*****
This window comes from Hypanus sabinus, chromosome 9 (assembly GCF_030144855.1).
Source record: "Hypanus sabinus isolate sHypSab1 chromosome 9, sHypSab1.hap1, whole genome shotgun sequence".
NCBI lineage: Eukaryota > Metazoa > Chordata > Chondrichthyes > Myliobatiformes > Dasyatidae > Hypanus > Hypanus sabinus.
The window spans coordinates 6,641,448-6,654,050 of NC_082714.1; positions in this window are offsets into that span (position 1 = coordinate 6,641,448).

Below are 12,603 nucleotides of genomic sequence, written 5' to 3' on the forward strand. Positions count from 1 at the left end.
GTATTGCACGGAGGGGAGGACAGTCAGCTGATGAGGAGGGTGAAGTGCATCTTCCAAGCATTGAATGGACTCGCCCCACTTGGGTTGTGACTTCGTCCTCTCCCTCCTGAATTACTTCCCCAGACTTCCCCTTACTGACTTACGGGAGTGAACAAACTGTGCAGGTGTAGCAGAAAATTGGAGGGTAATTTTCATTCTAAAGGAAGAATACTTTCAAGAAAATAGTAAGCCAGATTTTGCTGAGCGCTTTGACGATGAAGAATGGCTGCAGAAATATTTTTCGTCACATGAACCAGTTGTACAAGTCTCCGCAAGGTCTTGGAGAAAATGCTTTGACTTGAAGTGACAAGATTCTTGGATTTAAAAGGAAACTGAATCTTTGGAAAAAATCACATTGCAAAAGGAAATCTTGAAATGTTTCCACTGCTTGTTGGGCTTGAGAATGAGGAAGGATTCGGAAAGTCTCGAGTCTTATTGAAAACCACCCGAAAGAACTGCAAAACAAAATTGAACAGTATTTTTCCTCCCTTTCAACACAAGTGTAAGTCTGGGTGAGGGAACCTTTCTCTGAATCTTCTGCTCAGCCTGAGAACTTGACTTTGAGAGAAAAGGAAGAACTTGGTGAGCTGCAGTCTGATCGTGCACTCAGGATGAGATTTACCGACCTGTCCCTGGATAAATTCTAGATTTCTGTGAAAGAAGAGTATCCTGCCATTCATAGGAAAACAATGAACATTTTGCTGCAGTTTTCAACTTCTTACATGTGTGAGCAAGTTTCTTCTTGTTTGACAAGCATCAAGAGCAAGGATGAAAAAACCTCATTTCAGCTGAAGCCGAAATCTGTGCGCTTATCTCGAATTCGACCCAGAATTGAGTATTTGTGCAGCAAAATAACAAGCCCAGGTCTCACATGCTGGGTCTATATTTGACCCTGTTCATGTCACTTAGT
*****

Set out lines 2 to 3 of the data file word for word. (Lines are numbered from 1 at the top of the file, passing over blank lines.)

Source record: "Hypanus sabinus isolate sHypSab1 chromosome 9, sHypSab1.hap1, whole genome shotgun sequence".
NCBI lineage: Eukaryota > Metazoa > Chordata > Chondrichthyes > Myliobatiformes > Dasyatidae > Hypanus > Hypanus sabinus.